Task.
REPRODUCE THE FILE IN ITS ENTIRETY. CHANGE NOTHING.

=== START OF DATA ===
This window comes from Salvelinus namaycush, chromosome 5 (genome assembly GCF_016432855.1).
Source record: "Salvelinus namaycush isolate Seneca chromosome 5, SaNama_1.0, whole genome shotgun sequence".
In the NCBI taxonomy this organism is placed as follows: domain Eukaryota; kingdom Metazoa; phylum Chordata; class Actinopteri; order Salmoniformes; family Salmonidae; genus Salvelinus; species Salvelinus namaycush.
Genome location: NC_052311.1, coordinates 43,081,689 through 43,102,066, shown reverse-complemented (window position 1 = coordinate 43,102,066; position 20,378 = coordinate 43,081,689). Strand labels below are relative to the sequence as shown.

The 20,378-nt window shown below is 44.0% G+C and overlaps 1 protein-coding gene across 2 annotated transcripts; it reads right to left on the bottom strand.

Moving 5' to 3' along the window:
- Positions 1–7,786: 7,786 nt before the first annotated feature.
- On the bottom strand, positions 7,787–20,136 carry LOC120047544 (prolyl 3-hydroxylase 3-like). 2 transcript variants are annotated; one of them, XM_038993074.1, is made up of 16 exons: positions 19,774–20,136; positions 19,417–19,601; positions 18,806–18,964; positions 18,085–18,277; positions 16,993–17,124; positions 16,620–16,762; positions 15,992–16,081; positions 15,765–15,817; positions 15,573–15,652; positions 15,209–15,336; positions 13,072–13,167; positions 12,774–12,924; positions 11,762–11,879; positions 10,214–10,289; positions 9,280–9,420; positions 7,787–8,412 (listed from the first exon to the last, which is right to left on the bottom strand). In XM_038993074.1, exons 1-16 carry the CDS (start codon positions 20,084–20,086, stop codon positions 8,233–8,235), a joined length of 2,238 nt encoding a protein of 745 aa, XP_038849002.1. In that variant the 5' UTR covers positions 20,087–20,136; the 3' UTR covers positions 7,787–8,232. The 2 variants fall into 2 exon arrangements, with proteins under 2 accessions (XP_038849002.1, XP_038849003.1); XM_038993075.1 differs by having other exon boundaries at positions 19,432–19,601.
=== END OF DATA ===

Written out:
This window comes from Salvelinus namaycush, chromosome 5 (genome assembly GCF_016432855.1).
Source record: "Salvelinus namaycush isolate Seneca chromosome 5, SaNama_1.0, whole genome shotgun sequence".
In the NCBI taxonomy this organism is placed as follows: domain Eukaryota; kingdom Metazoa; phylum Chordata; class Actinopteri; order Salmoniformes; family Salmonidae; genus Salvelinus; species Salvelinus namaycush.
Genome location: NC_052311.1, coordinates 43,081,689 through 43,102,066, shown reverse-complemented (window position 1 = coordinate 43,102,066; position 20,378 = coordinate 43,081,689). Strand labels below are relative to the sequence as shown.

The 20,378-nt window shown below is 44.0% G+C and overlaps 1 protein-coding gene across 2 annotated transcripts; it reads right to left on the bottom strand.

Moving 5' to 3' along the window:
- Positions 1–7,786: 7,786 nt before the first annotated feature.
- On the bottom strand, positions 7,787–20,136 carry LOC120047544 (prolyl 3-hydroxylase 3-like). 2 transcript variants are annotated; one of them, XM_038993074.1, is made up of 16 exons: positions 19,774–20,136; positions 19,417–19,601; positions 18,806–18,964; positions 18,085–18,277; positions 16,993–17,124; positions 16,620–16,762; positions 15,992–16,081; positions 15,765–15,817; positions 15,573–15,652; positions 15,209–15,336; positions 13,072–13,167; positions 12,774–12,924; positions 11,762–11,879; positions 10,214–10,289; positions 9,280–9,420; positions 7,787–8,412 (listed from the first exon to the last, which is right to left on the bottom strand). In XM_038993074.1, exons 1-16 carry the CDS (start codon positions 20,084–20,086, stop codon positions 8,233–8,235), a joined length of 2,238 nt encoding a protein of 745 aa, XP_038849002.1. In that variant the 5' UTR covers positions 20,087–20,136; the 3' UTR covers positions 7,787–8,232. The 2 variants fall into 2 exon arrangements, with proteins under 2 accessions (XP_038849002.1, XP_038849003.1); XM_038993075.1 differs by having other exon boundaries at positions 19,432–19,601.